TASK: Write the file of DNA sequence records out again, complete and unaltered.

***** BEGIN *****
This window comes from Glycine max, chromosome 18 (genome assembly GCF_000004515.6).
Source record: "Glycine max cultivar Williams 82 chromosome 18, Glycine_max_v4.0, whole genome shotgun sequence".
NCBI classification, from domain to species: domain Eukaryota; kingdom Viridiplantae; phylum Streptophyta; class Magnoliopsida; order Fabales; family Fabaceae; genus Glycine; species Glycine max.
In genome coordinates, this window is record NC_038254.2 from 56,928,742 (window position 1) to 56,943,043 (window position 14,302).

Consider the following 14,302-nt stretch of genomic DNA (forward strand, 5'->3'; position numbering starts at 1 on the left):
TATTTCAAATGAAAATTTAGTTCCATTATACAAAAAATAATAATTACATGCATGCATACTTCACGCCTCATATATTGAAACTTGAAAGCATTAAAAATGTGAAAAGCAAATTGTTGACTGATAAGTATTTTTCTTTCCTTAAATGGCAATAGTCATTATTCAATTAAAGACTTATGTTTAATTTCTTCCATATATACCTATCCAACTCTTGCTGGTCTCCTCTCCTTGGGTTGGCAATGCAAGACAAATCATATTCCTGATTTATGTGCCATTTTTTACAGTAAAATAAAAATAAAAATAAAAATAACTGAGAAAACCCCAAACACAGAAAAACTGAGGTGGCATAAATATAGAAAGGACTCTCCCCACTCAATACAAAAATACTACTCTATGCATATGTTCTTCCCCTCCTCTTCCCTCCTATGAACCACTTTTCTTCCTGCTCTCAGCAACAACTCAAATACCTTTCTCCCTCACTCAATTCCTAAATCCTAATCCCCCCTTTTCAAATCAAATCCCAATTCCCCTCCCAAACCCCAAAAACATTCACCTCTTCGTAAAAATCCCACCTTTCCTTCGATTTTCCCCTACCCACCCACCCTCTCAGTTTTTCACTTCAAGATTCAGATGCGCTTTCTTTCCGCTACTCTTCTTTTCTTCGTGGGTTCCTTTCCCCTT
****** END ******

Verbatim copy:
This window comes from Glycine max, chromosome 18 (genome assembly GCF_000004515.6).
Source record: "Glycine max cultivar Williams 82 chromosome 18, Glycine_max_v4.0, whole genome shotgun sequence".
NCBI classification, from domain to species: domain Eukaryota; kingdom Viridiplantae; phylum Streptophyta; class Magnoliopsida; order Fabales; family Fabaceae; genus Glycine; species Glycine max.
In genome coordinates, this window is record NC_038254.2 from 56,928,742 (window position 1) to 56,943,043 (window position 14,302).

Consider the following 14,302-nt stretch of genomic DNA (forward strand, 5'->3'; position numbering starts at 1 on the left):
TATTTCAAATGAAAATTTAGTTCCATTATACAAAAAATAATAATTACATGCATGCATACTTCACGCCTCATATATTGAAACTTGAAAGCATTAAAAATGTGAAAAGCAAATTGTTGACTGATAAGTATTTTTCTTTCCTTAAATGGCAATAGTCATTATTCAATTAAAGACTTATGTTTAATTTCTTCCATATATACCTATCCAACTCTTGCTGGTCTCCTCTCCTTGGGTTGGCAATGCAAGACAAATCATATTCCTGATTTATGTGCCATTTTTTACAGTAAAATAAAAATAAAAATAAAAATAACTGAGAAAACCCCAAACACAGAAAAACTGAGGTGGCATAAATATAGAAAGGACTCTCCCCACTCAATACAAAAATACTACTCTATGCATATGTTCTTCCCCTCCTCTTCCCTCCTATGAACCACTTTTCTTCCTGCTCTCAGCAACAACTCAAATACCTTTCTCCCTCACTCAATTCCTAAATCCTAATCCCCCCTTTTCAAATCAAATCCCAATTCCCCTCCCAAACCCCAAAAACATTCACCTCTTCGTAAAAATCCCACCTTTCCTTCGATTTTCCCCTACCCACCCACCCTCTCAGTTTTTCACTTCAAGATTCAGATGCGCTTTCTTTCCGCTACTCTTCTTTTCTTCGTGGGTTCCTTTCCCCTT